President of Club Joventut Badalona and Alumnus of the Master in Sports Management, rates his 15 years at the club
Club Joventut Badalona had no doubts in asking for assistance when they needed a new captain for its board of directors in the year 2000. Jordi Villacampa, icon of the Penya throughout his career, did not hesitate to continue leading the club, but from its offices. He completed the Master in Sports Management at Johan Cruyff Institute and has been around as president for 15 years. “The responsibility is greater now –he said- but the outcome has been very positive”. In the interview below, Jordi Villacampa rates his time spent as President of Club Joventut.
What kind of club did you find when you came in as president?
Yes, I retired in 1997 and I dedicate myself to making a life that I have not ever; so many years playing, with weekends, training morning and afternoon, with which I take me two sabbatical years. I do a radio commentator, I write in a media sports and still linked to the club but very from the outside. There is a problem with the President who had at that time and the Board tells me that they need to help them, a visible head to pull this project forward and we have thought of you. I put it me without much idea of nothing and more head I do it with the heart. And I get here and I find a really difficult situation.
A difficult situation that perhaps never arose for you as a player.
The life of an athlete is the best thing that can happen to you; it’s a privileged life. Any elite athlete does what he likes, is recognized, earns money rather easily… The life of an athlete is the best, but life goes on and that life ends and you must look for other goals, other incentives and other concerns. I’ve had it really good because I’ve been President for the past 14 years, and I can do an extensive assessment of what has happened to me: it’s been very positive, very enriching for me, but there have been tough moments and others cheerful, but the life of an athlete has no comparison.
This year marks your 15th as president. Did the Master in Sports Management at Johan Cruyff Institute help you to prepare for this?
I believe that an elite athlete – and don’t want to sound arrogant – can’t be dumb. In addition to having a gift, an athlete has to be smart, but they don’t know how to do this; they have the values and the talent but they don’t know what they have or how to transmit it. When I came in here I realized many things that had happened to me in my professional life and I understood I could apply them to management but didn’t know how. It went very well for me to do the Master because it helped me sort my thoughts, my experience as president. Did the Master in Sports Management at Johan Cruyff and many other things and be able to transmit them to the people that I am working with here at the club in the various areas of marketing, communications, accounting and maintenance without touching upon the topic of sport, which I already dominated a little through my experience as a player.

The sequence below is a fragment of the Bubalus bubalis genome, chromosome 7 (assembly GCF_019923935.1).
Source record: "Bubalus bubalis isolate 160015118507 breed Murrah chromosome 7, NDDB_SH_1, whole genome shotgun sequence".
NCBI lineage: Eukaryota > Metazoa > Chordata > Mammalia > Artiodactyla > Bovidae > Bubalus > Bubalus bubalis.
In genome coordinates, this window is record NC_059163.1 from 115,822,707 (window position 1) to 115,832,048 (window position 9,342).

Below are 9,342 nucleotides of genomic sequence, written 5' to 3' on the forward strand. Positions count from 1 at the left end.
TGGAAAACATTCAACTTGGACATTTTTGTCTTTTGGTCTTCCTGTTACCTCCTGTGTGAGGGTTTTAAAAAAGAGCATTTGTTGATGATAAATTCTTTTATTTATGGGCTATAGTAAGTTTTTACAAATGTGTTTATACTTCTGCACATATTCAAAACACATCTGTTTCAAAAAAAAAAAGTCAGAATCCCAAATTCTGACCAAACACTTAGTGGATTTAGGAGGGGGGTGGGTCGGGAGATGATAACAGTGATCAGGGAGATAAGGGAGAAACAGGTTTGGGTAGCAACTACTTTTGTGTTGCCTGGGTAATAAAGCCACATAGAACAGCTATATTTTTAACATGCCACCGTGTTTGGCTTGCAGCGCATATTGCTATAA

What weighs more, the responsibility as a star player or as president?
Without a doubt, as president. As a player, even if you were an icon or more important than others, or had more responsibility throughout the years, had talent… in the end, you share. An all-star team doesn’t win, it also needs people who do the dark work, what’s not seen, but this is the team that will win in the end, when there are no limelights, interests, and everyone has a purpose… That’s easy to carry out. As President, I feel like I’m alone a lot. Results don’t depend on me: I sit in the box, see how they play, I suffer. If it wins, I can go onto sell much easier. Success or failure does not depend on me, and whether the ball goes in or not shouldn’t influence management either, but it shows. When you’re a player, it depends on you and on the team.
What advantages does an athlete set off with to manage his sport?
With many. An athlete has worked as a team throughout his life, when sometimes in companies the problem is that they don’t work as a team; in sport we have worked on communication, knowing what each one does, how they do it and communicate it; the value of daily effort, knowing how to win or lose; if you lose, you learn because winning can’t be learned, but losing can. You lose, you get back up again and again. In companies, sometimes if they don’t meet their goals, they are demoralized and don’t perform well… We must work until the last second, in our sport if you’re losing by 10, you can win in the last second. ( …) Be optimistic; we are as athletes, we cannot be negative or pessimistic, there is no such thing. We have been very lucky, because we’ve liked what we’ve done, but I think that waking up and saying I love what I do, I am committed to what I do, with myself and the club … that also has to happen in companies. There are companies that are very corporate and are fantastic; when you see someone that believes and loves the company, that is a very important binomial”.